‘I’m sorry for what I did’: Oath Keeper who pleaded guilty to violation on Jan. 6 breaks down on the stand

‘I’m sorry for what I did’: Oath Keeper who pleaded guilty to violation on Jan. 6 breaks down on the stand

“I won’t do anything like that again,” he said. “It’s really embarrassing.”

Young’s testimony provided jurors with a first-hand account of the Oath Keepers’ preparations to travel to Washington before Jan. 6 and their decision to join the crowd that came to police and the Capitol. . He is one of the prosecutors’ key witnesses in the seditious conspiracy trial of Oath Keepers founder Stewart Rhodes and four associates, Kelly Meggs, Kenneth Harrelson, Jessica Watkins and Thomas Caldwell.

The five Oath Keeper leaders are charged with conspiring to violently oppose the transfer of power from Donald Trump to Biden.

Young’s testimony was the second time a member of the group who pleaded guilty to participating in the conspiracy took the stand against his former colleagues. Jason Dolan, another sworn in Florida, testified earlier this month.

Dolan and Young described struggles amid the Covid pandemic, combined with a deluge of pro-Trump media that fueled their beliefs that the 2020 election was rigged. Young described an unhealthy diet of Facebook and YouTube content that he said left him “grumpy” about the election results. He withdrew from his family and became consumed by national politics, which led him to join the Oath Keepers in the weeks following Election Day 2020. His sister, Laura Steele, a fellow Oath Keeper, is awaiting trial for his part in the alleged obstruction conspiracy. .

Young recalled the first meeting of some members of the group when he joined a security detail for Roger Stone, a longtime political adviser and Trump ally, in December 2020.

Young described feeling deflated as January 6 approached, that the anger of the Oath Keepers would not be enough to overturn the 2020 election, and raised these concerns in Signal chat groups that they include other Florida Oath Keepers and Rhodes, the group’s national leader. But he said Rhodes “re-galvanized” him by suggesting he could have a direct line of contact with Trump and urging the group to take a stand in Washington.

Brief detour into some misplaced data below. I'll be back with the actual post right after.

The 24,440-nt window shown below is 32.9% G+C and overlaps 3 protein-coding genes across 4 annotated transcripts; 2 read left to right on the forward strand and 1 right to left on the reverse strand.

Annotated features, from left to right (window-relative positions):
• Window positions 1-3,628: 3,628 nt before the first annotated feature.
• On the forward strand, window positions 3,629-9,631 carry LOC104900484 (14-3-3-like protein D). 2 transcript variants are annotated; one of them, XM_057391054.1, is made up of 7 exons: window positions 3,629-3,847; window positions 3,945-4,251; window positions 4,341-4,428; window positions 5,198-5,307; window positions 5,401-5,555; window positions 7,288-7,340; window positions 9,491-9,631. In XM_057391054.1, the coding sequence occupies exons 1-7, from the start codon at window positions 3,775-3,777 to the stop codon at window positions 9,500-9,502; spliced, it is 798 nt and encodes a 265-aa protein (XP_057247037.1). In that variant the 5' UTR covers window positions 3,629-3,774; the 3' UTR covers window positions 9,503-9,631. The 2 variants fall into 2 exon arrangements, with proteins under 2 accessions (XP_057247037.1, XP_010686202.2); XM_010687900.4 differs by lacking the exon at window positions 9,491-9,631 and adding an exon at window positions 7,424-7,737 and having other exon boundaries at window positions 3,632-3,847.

In Washington, Young joined a security detail for one of the speakers at Trump’s Jan. 6 “Stop the Steal” rally before heading to the Capitol with other Oath Keepers. On the way, he heard from Meggs that the Capitol had been breached.

“Unfortunately for me, at the time, it meant that I felt like a watershed moment in history, where in the French Revolution it was that big turning point,” Young said. “It was exhilarating. I felt like I was going to be an important part or an integral part of what was going on.”

Young recalled talking with Harrelson and other Oath Keepers about “the apparent equipment that the police had been using.”

“They had on the plastic armor covering, we talked about how effective or ineffective it would be against weapons, firearms,” ​​Young said.

At this point, Young said he and his sister began to feel concerned about the group’s intentions and their potential legal exposure. The two left for Steele’s home in North Carolina, where they burned his gear, he said.

“My sister and I were definitely in freakout mode and scared,” he said, adding: “That’s when the embarrassment of everything came up … I had to tell my mom.”

Rhodes’ attorney asked Young if any of the group’s leaders ever explicitly told him to storm the Capitol or described the objectives of the conspiracy. Young said he sees it as an implicit plan. Young also agreed that as part of his plea negotiations with the government, he hopes to receive a relatively lenient sentence in exchange for his cooperation.



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